In October 2011, New York magazine reported that Milch, working with NYPD Blue collaborator Steven Bochco, would produce an as yet untitled legal drama for NBC. Set in a high powered Washington, D. C. law firm, the show would center on a lawyer with a dark past named Ted Tapman. In November 2011, HBO announced that it had entered into a deal with David Milch's Redboard Productions to produce films and television series based on the literary works of William Faulkner, while The Wall Street Journal reported that Milch has been working on a project for HBO about the fictional Mississippi county Yoknapatawpha County created by Faulkner. In July 2013 HBO announced at the Television Critics Association Press Tour that Milch was developing a new series for the cable network tentatively titled The Money; the show would depict a dynastic New York media family. Irish actor Brendan Gleeson was cast in the lead role as a family patriarch and media mogul, it was announced on March 2014 that HBO had passed on the project.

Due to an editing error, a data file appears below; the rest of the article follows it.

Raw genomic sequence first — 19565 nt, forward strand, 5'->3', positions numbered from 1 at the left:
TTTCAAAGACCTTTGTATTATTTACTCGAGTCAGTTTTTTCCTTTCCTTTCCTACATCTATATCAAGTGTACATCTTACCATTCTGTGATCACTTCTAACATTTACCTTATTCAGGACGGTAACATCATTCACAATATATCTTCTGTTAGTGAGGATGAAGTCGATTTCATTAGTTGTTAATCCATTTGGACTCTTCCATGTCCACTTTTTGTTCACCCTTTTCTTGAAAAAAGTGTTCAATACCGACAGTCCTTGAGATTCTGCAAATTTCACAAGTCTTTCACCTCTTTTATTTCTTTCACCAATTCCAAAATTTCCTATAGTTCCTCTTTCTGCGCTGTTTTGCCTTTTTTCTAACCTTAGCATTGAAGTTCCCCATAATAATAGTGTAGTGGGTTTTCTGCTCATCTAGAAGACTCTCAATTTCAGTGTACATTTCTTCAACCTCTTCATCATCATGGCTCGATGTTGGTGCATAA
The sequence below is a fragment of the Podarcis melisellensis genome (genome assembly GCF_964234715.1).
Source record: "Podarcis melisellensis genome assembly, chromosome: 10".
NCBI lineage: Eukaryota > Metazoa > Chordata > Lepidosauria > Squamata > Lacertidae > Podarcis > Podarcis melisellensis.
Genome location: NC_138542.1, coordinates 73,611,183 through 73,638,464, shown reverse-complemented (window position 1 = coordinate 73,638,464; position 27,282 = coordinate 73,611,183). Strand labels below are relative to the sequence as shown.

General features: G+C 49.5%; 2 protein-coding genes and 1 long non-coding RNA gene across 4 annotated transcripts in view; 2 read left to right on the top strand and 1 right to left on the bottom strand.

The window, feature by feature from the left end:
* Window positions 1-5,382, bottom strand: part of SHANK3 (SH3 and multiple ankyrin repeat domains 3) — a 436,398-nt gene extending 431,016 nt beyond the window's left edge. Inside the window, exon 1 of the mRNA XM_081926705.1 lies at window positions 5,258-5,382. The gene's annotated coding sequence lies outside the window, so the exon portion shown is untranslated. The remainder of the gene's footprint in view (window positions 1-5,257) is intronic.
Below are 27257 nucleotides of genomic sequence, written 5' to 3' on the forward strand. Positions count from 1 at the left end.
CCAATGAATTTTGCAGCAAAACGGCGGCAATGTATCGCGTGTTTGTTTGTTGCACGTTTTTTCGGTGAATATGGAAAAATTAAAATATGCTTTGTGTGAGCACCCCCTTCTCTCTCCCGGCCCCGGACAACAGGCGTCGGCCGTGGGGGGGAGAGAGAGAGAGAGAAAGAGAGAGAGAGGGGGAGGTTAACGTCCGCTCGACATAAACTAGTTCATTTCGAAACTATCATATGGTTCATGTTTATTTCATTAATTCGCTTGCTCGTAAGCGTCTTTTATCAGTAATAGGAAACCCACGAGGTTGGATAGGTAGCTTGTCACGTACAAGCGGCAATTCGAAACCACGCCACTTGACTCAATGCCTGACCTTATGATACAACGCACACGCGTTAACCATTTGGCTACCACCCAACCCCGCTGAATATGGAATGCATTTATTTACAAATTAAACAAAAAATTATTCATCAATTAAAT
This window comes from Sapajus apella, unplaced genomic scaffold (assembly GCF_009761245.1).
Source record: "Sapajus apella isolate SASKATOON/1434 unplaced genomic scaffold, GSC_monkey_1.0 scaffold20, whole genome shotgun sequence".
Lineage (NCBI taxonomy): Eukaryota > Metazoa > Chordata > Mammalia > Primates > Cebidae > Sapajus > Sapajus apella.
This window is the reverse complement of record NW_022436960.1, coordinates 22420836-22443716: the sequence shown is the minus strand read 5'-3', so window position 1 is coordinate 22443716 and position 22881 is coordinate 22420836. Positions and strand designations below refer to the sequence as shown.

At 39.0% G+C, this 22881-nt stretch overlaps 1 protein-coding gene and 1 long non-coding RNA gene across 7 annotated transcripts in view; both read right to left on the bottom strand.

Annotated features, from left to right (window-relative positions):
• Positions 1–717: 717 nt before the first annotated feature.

On April 20, 2017, Ian McShane announced that Milch has submitted a script for a two-hour Deadwood movie to HBO. " two-hour movie script has been delivered to HBO. If they don’t deliver, blame them." McShane said that he has spoken to Milch about some of the script and hoped to meet for lunch soon to discuss the film. He said of the original cast returning that "we’d all love to do it... It would be nice to see all of the old gang again." The film began production in October 2018. Milch is Jewish, he has been married to Rita Stern since 1982. They have three children. Milch has lost millions of dollars gambling, he has stated. He developed a heart condition in the 1990s. During the filming of NYPD Blue, he suffered a heart attack while arguing with actor David Caruso over the script. Milch is an owner of thoroughbred racehorses; as a co-owner with Mark and Jack Silverman, he won the 1992 Breeders' Cup Juvenile with the colt Gilded Time. Milch owned outright Val Royal. Hill Street Blues Bay City Blues Beverly Hills Buntz Capital News L.